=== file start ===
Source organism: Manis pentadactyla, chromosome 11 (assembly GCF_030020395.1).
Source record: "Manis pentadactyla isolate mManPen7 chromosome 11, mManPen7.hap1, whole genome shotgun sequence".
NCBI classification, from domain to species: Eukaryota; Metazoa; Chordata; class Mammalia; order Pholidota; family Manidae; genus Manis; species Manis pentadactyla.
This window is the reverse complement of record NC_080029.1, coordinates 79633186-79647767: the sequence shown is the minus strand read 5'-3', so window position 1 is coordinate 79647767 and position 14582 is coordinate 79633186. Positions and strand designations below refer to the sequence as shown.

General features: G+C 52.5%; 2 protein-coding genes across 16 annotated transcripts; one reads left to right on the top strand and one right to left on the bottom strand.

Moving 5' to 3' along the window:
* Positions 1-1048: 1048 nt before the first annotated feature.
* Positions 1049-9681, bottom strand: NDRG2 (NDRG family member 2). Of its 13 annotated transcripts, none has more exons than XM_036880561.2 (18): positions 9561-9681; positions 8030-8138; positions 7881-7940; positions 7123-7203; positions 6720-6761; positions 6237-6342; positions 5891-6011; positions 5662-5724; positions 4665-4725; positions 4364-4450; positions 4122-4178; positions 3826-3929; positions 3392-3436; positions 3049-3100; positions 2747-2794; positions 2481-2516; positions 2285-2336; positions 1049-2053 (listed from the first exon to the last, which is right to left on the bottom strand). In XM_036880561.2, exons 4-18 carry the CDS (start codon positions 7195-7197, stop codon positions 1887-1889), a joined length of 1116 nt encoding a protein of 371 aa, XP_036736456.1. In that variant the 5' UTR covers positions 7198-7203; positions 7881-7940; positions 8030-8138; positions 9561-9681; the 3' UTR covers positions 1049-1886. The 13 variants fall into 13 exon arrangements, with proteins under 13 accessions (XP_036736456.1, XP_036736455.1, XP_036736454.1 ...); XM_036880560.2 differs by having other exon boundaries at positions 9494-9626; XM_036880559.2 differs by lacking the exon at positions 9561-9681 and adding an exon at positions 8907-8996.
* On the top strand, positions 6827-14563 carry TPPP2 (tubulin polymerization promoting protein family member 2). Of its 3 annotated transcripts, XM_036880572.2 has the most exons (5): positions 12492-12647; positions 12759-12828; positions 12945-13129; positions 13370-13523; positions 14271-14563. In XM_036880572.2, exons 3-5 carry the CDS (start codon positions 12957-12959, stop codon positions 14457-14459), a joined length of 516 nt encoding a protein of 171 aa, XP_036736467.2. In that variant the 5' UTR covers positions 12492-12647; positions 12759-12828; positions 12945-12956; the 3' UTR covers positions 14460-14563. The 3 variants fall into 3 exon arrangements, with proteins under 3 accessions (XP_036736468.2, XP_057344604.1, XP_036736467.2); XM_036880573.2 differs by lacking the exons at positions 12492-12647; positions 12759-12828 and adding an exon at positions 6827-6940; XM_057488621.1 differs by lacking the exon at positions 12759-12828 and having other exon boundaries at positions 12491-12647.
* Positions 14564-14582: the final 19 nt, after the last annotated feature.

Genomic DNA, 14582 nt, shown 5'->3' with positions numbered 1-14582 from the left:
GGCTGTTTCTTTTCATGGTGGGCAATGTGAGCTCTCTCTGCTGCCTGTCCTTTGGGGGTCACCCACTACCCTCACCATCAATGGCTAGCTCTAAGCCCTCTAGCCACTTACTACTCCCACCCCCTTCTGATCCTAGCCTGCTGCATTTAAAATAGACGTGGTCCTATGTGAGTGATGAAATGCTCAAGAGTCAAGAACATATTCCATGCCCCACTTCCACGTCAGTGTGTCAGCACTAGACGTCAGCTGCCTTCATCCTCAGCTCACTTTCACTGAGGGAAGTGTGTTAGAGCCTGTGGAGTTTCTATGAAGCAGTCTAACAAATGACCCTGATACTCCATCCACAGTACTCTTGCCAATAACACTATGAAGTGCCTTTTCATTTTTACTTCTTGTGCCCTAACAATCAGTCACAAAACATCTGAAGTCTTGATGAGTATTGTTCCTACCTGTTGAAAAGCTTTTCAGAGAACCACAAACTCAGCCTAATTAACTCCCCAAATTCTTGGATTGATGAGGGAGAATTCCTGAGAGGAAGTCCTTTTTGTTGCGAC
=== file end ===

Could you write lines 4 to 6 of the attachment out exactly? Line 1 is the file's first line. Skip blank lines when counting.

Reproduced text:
This window is the reverse complement of record NC_080029.1, coordinates 79633186-79647767: the sequence shown is the minus strand read 5'-3', so window position 1 is coordinate 79647767 and position 14582 is coordinate 79633186. Positions and strand designations below refer to the sequence as shown.

General features: G+C 52.5%; 2 protein-coding genes across 16 annotated transcripts; one reads left to right on the top strand and one right to left on the bottom strand.

Moving 5' to 3' along the window: